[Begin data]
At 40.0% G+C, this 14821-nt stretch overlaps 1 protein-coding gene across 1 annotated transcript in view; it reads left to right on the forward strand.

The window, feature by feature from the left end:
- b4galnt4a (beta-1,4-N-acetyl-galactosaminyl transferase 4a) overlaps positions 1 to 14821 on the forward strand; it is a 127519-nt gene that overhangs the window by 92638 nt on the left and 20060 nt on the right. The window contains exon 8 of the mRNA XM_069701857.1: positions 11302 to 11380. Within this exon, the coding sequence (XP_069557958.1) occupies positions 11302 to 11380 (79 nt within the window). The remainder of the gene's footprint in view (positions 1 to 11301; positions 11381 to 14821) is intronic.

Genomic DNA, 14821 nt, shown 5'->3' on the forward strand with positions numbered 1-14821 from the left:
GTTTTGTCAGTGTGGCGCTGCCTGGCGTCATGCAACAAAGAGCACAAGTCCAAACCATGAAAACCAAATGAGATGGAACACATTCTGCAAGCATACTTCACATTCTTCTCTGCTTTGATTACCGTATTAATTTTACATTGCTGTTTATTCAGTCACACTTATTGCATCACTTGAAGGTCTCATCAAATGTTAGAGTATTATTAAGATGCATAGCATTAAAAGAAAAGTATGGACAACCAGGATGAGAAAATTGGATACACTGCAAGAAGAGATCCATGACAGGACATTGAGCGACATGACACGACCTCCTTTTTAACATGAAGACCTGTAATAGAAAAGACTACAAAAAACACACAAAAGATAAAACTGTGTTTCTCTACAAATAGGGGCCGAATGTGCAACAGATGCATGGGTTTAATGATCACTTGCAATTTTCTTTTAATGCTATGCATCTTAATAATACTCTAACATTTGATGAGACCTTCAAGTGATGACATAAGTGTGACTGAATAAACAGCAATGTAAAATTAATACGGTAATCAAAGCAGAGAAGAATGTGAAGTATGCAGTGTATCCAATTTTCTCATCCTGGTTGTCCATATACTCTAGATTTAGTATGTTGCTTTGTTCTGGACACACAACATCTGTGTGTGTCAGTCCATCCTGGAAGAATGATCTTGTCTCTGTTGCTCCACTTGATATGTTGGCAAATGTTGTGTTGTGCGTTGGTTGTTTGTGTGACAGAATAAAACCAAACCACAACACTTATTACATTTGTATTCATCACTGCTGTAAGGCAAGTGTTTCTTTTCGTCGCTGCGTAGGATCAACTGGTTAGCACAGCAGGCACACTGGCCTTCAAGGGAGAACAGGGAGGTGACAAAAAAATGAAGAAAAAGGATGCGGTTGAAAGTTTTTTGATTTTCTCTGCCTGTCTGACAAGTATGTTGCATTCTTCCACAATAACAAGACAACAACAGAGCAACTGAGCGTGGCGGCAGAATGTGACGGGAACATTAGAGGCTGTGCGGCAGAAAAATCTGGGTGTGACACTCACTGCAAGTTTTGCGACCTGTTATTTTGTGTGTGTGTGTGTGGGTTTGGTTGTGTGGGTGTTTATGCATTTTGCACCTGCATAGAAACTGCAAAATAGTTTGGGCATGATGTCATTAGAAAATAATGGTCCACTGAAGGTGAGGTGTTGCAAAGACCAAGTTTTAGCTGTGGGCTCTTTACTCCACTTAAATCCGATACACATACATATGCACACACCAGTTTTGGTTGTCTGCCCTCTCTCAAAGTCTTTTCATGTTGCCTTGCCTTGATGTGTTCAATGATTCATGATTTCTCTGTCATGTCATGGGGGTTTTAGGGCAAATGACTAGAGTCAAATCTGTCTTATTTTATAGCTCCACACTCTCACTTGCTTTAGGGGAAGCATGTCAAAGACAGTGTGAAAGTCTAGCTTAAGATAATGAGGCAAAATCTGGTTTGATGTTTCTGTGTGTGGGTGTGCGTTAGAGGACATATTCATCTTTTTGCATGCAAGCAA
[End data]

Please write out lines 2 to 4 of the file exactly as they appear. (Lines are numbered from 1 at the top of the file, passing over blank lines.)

The window, feature by feature from the left end:
- b4galnt4a (beta-1,4-N-acetyl-galactosaminyl transferase 4a) overlaps positions 1 to 14821 on the forward strand; it is a 127519-nt gene that overhangs the window by 92638 nt on the left and 20060 nt on the right. The window contains exon 8 of the mRNA XM_069701857.1: positions 11302 to 11380. Within this exon, the coding sequence (XP_069557958.1) occupies positions 11302 to 11380 (79 nt within the window). The remainder of the gene's footprint in view (positions 1 to 11301; positions 11381 to 14821) is intronic.

Genomic DNA, 14821 nt, shown 5'->3' on the forward strand with positions numbered 1-14821 from the left: